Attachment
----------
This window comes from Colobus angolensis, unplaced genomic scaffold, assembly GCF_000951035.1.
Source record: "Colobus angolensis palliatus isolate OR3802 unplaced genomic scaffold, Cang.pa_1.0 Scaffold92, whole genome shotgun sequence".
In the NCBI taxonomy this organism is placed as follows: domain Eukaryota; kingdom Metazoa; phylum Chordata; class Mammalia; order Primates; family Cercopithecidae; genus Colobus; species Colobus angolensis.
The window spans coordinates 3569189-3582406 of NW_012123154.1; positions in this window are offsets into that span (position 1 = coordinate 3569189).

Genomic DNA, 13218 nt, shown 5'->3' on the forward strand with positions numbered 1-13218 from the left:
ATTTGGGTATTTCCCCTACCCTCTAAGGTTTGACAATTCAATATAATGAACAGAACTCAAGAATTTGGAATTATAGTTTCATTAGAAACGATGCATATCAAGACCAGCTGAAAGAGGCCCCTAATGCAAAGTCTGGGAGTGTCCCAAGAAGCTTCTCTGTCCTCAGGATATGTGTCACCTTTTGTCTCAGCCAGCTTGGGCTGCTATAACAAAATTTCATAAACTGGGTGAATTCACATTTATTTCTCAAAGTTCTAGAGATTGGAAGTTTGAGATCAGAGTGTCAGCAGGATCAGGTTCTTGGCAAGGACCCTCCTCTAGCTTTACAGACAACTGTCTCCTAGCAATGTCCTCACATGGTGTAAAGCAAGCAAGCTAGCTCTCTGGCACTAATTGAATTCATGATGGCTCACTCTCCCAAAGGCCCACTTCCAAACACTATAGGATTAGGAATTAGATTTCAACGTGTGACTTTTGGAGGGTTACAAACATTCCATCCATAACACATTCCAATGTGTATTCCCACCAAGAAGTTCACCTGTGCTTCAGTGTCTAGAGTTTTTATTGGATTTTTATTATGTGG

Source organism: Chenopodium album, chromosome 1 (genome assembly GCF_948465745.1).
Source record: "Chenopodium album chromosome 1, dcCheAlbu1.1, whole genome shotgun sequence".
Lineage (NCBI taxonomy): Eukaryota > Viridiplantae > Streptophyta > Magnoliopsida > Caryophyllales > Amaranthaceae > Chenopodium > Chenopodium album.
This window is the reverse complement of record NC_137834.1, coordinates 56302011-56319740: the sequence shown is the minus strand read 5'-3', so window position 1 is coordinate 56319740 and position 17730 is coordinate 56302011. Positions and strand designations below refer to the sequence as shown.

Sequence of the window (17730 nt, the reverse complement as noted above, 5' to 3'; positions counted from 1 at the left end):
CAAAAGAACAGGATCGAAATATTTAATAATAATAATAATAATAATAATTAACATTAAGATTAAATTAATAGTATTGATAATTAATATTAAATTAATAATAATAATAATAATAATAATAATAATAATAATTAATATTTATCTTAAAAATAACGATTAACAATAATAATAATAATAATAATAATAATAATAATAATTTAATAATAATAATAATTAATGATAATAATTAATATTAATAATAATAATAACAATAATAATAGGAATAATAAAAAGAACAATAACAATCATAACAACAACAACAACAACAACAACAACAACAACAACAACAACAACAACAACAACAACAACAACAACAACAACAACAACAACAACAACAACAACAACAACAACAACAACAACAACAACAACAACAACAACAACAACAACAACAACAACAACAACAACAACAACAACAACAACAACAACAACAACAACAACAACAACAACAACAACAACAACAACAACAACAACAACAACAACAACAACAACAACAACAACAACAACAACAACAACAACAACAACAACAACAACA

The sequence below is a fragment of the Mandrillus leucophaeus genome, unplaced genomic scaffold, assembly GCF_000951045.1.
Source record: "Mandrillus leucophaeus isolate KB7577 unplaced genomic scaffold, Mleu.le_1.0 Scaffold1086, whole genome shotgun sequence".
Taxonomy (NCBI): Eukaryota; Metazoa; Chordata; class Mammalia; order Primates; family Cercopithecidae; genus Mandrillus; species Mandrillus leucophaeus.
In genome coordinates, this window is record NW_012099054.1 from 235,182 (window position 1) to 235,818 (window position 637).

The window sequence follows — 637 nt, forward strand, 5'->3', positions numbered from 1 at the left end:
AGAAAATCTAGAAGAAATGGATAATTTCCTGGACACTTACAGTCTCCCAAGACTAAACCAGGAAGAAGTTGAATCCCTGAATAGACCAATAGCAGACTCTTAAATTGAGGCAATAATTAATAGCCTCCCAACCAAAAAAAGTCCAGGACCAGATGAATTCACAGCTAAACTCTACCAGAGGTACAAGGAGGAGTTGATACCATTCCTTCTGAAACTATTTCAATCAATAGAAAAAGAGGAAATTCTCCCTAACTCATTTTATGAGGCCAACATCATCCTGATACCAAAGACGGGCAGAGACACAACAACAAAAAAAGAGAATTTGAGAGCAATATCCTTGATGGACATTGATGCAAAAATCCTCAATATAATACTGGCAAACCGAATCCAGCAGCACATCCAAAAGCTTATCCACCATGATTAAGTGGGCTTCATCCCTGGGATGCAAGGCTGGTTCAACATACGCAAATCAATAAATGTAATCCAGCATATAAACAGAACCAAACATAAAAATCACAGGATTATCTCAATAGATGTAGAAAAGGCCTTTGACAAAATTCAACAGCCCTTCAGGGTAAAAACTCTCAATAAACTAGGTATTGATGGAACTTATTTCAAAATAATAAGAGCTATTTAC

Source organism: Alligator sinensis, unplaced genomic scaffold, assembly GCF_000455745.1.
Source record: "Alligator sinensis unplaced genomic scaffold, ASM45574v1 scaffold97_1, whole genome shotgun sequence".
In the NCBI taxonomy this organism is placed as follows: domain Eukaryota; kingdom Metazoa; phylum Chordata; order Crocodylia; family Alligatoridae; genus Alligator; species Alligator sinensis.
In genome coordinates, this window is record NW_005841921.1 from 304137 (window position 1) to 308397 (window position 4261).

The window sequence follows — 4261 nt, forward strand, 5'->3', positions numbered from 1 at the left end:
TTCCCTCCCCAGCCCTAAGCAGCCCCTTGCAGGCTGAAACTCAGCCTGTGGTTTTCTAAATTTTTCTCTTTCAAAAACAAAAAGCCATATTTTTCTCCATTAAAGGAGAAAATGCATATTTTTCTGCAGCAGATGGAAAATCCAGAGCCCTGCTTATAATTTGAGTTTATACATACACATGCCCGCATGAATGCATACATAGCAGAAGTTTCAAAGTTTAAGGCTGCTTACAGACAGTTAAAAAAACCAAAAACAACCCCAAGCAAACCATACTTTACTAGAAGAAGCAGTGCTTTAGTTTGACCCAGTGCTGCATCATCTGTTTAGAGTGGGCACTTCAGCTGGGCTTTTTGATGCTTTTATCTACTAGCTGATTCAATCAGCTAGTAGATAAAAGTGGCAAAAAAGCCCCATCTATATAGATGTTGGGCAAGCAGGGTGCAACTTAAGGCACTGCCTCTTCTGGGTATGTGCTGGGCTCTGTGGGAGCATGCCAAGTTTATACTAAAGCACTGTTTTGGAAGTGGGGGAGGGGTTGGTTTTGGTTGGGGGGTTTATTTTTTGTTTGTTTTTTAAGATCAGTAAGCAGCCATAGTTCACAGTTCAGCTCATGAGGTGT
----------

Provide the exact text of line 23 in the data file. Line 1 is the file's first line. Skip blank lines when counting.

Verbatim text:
The window sequence follows — 4261 nt, forward strand, 5'->3', positions numbered from 1 at the left end: